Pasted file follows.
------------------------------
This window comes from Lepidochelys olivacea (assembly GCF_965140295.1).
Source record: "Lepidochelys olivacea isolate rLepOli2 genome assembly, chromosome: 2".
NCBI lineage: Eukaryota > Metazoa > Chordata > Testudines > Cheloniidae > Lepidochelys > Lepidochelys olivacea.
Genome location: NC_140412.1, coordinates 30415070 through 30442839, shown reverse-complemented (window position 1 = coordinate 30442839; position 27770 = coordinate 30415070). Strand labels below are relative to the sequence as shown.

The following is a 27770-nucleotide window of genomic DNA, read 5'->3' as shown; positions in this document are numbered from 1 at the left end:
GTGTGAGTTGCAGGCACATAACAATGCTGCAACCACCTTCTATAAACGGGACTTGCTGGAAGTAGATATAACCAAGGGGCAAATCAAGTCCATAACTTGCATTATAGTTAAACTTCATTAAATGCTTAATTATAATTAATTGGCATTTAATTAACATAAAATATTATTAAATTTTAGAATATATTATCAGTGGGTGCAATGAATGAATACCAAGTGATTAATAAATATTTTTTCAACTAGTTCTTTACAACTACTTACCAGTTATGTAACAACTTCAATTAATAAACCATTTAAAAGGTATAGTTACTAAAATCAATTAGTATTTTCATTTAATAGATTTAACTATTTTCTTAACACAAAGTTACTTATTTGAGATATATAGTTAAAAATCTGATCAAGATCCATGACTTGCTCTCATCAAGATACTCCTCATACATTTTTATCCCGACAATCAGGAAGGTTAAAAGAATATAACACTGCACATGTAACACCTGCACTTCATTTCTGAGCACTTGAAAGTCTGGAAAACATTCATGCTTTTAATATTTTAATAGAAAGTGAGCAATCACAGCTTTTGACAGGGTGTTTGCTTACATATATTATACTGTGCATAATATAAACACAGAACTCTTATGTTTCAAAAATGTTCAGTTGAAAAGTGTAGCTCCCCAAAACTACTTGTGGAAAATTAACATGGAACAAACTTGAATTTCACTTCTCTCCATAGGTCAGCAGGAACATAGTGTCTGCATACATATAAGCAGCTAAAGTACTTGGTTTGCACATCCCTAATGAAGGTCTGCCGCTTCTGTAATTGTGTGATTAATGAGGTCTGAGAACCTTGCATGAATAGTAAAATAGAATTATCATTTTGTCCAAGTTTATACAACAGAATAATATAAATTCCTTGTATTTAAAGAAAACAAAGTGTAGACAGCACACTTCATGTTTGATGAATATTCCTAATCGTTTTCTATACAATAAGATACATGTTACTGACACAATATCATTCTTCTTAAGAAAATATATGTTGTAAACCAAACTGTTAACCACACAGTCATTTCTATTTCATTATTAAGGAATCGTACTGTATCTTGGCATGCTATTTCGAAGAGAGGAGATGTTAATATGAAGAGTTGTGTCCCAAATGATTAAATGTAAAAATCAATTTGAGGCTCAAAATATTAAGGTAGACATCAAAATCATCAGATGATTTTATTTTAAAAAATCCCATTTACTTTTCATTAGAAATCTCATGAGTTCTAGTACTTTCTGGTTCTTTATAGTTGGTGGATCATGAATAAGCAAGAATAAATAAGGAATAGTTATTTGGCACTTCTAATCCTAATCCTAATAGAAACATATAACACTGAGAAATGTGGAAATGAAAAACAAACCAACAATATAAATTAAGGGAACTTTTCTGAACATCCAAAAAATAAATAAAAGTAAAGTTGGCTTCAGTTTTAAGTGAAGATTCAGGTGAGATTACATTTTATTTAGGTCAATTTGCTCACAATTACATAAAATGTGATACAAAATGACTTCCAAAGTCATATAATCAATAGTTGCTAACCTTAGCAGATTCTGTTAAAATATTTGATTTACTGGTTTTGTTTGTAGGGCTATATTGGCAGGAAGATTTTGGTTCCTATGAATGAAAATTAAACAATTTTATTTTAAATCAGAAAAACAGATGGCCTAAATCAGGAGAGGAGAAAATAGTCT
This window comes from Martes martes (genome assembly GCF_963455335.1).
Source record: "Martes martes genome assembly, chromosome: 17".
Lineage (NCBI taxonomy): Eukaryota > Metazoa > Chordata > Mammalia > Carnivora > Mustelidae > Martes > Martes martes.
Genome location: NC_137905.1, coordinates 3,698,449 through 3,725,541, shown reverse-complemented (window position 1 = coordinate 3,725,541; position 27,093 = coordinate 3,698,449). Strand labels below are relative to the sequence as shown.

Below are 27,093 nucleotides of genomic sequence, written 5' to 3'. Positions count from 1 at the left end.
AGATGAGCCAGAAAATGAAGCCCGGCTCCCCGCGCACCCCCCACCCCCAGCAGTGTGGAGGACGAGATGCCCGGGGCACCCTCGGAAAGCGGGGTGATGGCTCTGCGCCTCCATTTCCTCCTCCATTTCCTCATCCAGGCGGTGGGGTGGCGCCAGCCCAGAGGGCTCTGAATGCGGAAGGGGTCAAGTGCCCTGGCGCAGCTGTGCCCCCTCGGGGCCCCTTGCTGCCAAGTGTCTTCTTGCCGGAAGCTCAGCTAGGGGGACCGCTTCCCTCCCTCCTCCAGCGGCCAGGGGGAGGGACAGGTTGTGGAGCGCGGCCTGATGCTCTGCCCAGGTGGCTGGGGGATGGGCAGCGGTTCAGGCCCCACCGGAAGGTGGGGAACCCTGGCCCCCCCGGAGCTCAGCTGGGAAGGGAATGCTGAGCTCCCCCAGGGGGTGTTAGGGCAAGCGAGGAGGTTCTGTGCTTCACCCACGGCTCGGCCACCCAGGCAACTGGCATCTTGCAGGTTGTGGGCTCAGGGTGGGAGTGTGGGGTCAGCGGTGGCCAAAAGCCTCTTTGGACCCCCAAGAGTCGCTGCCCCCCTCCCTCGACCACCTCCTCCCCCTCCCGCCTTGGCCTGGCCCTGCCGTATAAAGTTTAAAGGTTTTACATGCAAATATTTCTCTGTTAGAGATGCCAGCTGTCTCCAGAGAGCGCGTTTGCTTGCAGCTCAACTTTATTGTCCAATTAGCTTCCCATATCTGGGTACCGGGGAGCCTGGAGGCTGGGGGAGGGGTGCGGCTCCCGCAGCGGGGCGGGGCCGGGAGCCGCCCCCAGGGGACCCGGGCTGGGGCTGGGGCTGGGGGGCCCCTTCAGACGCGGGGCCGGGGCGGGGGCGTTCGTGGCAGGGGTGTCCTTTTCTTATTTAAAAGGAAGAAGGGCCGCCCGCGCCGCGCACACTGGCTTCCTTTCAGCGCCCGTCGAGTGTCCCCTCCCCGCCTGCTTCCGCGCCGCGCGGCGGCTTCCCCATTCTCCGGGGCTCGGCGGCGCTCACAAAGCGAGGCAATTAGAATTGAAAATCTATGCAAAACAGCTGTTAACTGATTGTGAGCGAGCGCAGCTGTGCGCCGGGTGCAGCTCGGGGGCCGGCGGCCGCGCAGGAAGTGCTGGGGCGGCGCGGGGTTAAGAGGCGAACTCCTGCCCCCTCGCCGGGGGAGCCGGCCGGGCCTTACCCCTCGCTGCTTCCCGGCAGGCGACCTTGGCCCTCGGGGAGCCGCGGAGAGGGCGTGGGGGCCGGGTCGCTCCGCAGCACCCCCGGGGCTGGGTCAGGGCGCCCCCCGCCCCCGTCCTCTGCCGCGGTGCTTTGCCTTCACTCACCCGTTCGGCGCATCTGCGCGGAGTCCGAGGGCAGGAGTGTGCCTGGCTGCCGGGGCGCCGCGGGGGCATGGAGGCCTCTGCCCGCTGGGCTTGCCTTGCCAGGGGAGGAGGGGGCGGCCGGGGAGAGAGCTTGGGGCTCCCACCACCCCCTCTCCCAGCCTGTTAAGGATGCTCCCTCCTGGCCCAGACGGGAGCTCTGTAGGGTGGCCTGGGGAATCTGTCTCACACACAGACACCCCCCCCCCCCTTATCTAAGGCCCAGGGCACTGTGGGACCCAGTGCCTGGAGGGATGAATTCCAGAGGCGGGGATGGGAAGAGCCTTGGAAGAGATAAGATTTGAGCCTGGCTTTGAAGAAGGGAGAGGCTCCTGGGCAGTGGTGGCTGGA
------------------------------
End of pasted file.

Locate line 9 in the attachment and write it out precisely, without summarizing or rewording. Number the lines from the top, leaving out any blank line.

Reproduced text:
Lineage (NCBI taxonomy): Eukaryota > Metazoa > Chordata > Mammalia > Carnivora > Mustelidae > Martes > Martes martes.